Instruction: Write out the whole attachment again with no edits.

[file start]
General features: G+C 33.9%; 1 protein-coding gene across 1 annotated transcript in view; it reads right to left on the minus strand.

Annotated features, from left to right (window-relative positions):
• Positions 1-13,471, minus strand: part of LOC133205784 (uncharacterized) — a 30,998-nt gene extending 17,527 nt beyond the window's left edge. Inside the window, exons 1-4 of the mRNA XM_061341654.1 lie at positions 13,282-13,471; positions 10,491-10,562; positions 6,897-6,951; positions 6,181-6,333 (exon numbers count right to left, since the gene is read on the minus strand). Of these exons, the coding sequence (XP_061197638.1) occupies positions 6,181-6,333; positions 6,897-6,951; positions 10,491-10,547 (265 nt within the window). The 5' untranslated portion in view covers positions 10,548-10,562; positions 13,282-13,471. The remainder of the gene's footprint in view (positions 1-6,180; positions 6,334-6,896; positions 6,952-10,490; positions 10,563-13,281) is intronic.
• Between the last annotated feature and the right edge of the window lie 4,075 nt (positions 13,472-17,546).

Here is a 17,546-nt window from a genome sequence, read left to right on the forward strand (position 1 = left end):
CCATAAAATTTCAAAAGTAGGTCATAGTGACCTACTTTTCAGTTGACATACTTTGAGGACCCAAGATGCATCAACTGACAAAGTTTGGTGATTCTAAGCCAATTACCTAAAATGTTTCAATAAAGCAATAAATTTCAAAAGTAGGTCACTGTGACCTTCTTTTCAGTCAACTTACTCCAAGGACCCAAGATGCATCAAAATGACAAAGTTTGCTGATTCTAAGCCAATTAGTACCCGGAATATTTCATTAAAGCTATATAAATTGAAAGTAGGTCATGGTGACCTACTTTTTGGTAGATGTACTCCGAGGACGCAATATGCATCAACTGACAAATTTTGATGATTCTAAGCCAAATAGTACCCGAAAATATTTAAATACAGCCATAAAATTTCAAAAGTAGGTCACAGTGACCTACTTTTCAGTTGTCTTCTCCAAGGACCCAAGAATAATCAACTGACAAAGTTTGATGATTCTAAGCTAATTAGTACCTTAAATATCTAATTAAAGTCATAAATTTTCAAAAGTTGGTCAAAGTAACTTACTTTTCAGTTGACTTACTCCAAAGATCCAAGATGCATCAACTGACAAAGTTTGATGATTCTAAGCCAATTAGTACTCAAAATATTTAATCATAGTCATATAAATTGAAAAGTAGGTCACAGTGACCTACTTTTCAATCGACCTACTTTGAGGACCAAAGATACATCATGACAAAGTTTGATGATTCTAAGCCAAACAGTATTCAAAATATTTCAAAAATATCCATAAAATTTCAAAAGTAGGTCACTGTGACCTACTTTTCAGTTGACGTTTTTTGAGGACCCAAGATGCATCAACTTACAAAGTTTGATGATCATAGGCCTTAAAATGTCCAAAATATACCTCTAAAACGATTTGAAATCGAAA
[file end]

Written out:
General features: G+C 33.9%; 1 protein-coding gene across 1 annotated transcript in view; it reads right to left on the minus strand.

Annotated features, from left to right (window-relative positions):
• Positions 1-13,471, minus strand: part of LOC133205784 (uncharacterized) — a 30,998-nt gene extending 17,527 nt beyond the window's left edge. Inside the window, exons 1-4 of the mRNA XM_061341654.1 lie at positions 13,282-13,471; positions 10,491-10,562; positions 6,897-6,951; positions 6,181-6,333 (exon numbers count right to left, since the gene is read on the minus strand). Of these exons, the coding sequence (XP_061197638.1) occupies positions 6,181-6,333; positions 6,897-6,951; positions 10,491-10,547 (265 nt within the window). The 5' untranslated portion in view covers positions 10,548-10,562; positions 13,282-13,471. The remainder of the gene's footprint in view (positions 1-6,180; positions 6,334-6,896; positions 6,952-10,490; positions 10,563-13,281) is intronic.
• Between the last annotated feature and the right edge of the window lie 4,075 nt (positions 13,472-17,546).

Here is a 17,546-nt window from a genome sequence, read left to right on the forward strand (position 1 = left end):
CCATAAAATTTCAAAAGTAGGTCATAGTGACCTACTTTTCAGTTGACATACTTTGAGGACCCAAGATGCATCAACTGACAAAGTTTGGTGATTCTAAGCCAATTACCTAAAATGTTTCAATAAAGCAATAAATTTCAAAAGTAGGTCACTGTGACCTTCTTTTCAGTCAACTTACTCCAAGGACCCAAGATGCATCAAAATGACAAAGTTTGCTGATTCTAAGCCAATTAGTACCCGGAATATTTCATTAAAGCTATATAAATTGAAAGTAGGTCATGGTGACCTACTTTTTGGTAGATGTACTCCGAGGACGCAATATGCATCAACTGACAAATTTTGATGATTCTAAGCCAAATAGTACCCGAAAATATTTAAATACAGCCATAAAATTTCAAAAGTAGGTCACAGTGACCTACTTTTCAGTTGTCTTCTCCAAGGACCCAAGAATAATCAACTGACAAAGTTTGATGATTCTAAGCTAATTAGTACCTTAAATATCTAATTAAAGTCATAAATTTTCAAAAGTTGGTCAAAGTAACTTACTTTTCAGTTGACTTACTCCAAAGATCCAAGATGCATCAACTGACAAAGTTTGATGATTCTAAGCCAATTAGTACTCAAAATATTTAATCATAGTCATATAAATTGAAAAGTAGGTCACAGTGACCTACTTTTCAATCGACCTACTTTGAGGACCAAAGATACATCATGACAAAGTTTGATGATTCTAAGCCAAACAGTATTCAAAATATTTCAAAAATATCCATAAAATTTCAAAAGTAGGTCACTGTGACCTACTTTTCAGTTGACGTTTTTTGAGGACCCAAGATGCATCAACTTACAAAGTTTGATGATCATAGGCCTTAAAATGTCCAAAATATACCTCTAAAACGATTTGAAATCGAAA